Have you ever been asked the question, “What’s your aim in life?”
Have you ever understood what the person asking the question meant? It’s quite a powerful question because it is a pretty direct and incisive way to ascertain what your purpose in life is, and what you aim to achieve as a goal. For most people it is quite challenging to define one’s life with a single answer, especially since the first time you hear a question like this you may be only ten or fifteen years old.
The first time I heard this question, I was about twelve years old and was asked this by my mathematics teacher. I replied, “Sorry sir, I don’t quite understand the question.” At which point he retorted, “What do you not understand? What do you want to do when you grow up?” Clearly to my math teacher the question was all about what career path I wished to follow when I got older, probably because that was important to him. Recently I heard the same question posed to a colleague of mine. She elicited a whole list of goals and wants, so in her case the question was about achievement through goal attainment.
I heard this question again recently by a wonderful and inspiring woman who’s career I have been following for some time now. A few weekends back I had the opportunity to meet the lovely Kathryn Budig and take a wonderful workshop titled Aim True.
Before we started this magical flow she went through some points to think about while we practiced. She talked about two important things that impact us through our lives, whether it be on the mat or off. Those two things; Love and Fear.
Love: Hope, Embrace, Belief, Confidence.
Fear: Doubt, Expectation, Dread.
At this point, I decided to take this questioning further after I came home and tried to create a better understanding of this. What was my true aim in life? I thought about; awareness, intention and motion through emotion. I thought about;
Right now, what is my awareness?
Right now, what is my Intention?
Right now, what is my motion through emotion?
Most people say awareness changes everything, and only when you become aware can you change anything. So, I started becoming more aware of my surroundings and started paying attention to everything around me. My awareness gives me specific clues as to where I am in life right now. If you don’t pay attention, the clues may come like feathers, like a brick or even a truck. But if you pay attention right now in this moment and become honest with yourself, the answers may just be right in front of you.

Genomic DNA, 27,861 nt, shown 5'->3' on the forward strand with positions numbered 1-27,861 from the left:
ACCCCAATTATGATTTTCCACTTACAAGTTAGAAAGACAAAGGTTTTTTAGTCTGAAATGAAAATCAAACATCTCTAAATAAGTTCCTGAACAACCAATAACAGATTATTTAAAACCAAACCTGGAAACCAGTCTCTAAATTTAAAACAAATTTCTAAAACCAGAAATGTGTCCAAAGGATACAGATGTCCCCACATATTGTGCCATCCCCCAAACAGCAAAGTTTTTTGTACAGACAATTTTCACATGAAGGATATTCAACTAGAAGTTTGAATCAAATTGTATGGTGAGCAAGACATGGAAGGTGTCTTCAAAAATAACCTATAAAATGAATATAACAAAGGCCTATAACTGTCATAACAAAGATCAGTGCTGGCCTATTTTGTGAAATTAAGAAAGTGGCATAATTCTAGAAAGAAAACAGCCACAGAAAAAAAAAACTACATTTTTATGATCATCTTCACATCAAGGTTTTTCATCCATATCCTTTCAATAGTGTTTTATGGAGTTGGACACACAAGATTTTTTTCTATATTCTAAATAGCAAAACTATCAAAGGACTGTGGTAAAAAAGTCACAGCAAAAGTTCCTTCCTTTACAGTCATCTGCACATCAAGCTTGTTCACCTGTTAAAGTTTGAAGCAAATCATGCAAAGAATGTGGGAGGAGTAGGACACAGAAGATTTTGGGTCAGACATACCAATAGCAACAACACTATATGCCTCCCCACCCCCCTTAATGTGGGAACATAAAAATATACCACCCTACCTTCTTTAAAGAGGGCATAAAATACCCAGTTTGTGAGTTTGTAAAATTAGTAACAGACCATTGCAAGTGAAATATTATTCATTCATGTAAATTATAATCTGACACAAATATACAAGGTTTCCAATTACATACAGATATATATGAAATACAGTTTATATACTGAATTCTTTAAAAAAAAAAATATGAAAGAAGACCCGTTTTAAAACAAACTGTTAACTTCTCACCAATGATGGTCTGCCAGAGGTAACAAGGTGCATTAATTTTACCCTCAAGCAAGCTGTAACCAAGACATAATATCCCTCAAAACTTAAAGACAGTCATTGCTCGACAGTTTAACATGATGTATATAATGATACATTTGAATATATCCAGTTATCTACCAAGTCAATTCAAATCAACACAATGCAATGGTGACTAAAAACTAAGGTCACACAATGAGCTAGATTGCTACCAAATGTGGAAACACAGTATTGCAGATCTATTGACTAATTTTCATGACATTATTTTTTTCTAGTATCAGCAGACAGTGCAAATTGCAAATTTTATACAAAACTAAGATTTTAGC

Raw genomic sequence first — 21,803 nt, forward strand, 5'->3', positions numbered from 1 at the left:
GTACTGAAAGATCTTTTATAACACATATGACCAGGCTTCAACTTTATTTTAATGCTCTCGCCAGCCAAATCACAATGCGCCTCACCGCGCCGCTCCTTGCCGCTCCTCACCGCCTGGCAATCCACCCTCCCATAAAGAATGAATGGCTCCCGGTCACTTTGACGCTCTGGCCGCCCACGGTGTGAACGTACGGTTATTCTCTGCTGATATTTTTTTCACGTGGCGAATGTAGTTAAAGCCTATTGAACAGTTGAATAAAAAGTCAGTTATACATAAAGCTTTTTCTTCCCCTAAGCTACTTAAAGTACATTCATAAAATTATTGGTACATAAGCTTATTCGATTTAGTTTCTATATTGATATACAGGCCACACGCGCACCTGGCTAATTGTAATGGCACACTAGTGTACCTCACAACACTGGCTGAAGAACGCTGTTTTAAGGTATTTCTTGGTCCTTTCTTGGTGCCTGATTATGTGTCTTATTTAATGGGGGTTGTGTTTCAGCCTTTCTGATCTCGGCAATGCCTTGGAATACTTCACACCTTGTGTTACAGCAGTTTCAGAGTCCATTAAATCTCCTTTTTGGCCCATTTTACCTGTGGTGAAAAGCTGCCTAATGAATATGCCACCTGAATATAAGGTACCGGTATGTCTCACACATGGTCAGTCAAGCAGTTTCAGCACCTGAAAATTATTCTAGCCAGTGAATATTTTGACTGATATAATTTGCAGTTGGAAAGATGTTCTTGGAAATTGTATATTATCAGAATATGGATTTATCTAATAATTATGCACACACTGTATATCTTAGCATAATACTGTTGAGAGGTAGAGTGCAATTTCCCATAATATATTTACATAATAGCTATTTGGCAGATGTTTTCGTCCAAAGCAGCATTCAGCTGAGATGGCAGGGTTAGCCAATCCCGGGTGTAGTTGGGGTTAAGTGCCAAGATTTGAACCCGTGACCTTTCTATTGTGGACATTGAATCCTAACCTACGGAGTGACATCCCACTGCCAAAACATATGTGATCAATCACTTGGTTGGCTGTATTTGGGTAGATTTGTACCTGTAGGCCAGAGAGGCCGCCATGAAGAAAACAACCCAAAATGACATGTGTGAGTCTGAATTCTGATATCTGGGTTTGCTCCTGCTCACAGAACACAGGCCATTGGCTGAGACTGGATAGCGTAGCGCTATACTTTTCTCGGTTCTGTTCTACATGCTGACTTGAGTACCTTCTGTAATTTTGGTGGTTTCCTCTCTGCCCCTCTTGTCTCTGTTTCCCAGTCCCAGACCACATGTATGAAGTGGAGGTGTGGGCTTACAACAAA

For instance when my teacher begins inversions I instantly become fearful. I dread being upside down because I have this expectation of myself, when truly Yoga is so not about that. It’s that evil ego personality that starts to kick in. This is then followed by dread, then shame, then embarrassment and so on and so forth.
So how on earth do we change this? The answer is by aiming true.
Currently, I know where I am in my practice. There are some things that I am extremely good at, such as Ustrasana and then there are some things I really dread, such as Bhujapidasana. Some poses that I continue to work on during leela time is Parsva Bakasana. The asanas I am good at make me feel confident, the ones I am not so good at create fear and the ones I play with create hope. It’s just a big cycle with intense emotion…. Whoooow right?!
It can take a toll on you when you have so much emotion flowing through your body.
This is where intention comes in. That sacred time in our practice where we set an intention. The best thing with my intentions, whether I achieve the intention or not, I get to live every moment in line with my values and have each moment filled with that sense of fulfilment. My aim in life as a yoga guide is to teach every person who wishes to learn how to live in the now, moment by moment and have each moment be in line with their values by inhaling hope and love and belief and exhaling the dread, the expectations and the fear.
If you think about it, there is only now. There is no past and no future. This truth is so obvious that when one comes to understand it, one wonders why it was not grasped before. There is something utterly wonderful about the present moment. Suffering comes from ideas about reality to which reality does not, in fact, conform. And so, in the present moment, a great happiness can emerge. When one truly abides in the moment, not desiring to change reality, a kind of pure joy manifests, and it is from this condition that all our creative energy grows. From this place of acceptance and love, the ability to manifest emerges. From a place of present moment awareness comes all the creativity and spontaneity which gives intentions the propulsion they need to manifest. Once you conquer this, soon you’ll realize that there is nothing to achieve, nothing to do and all is well.
Achieving all of this by fulfilment with the consistent practice of asana…. that is my true aim.
I leave you with this quote:
“Day by day, what you choose, what you think and what you do is who you become. Your integrity is your destiny, it is the light that guides your way.”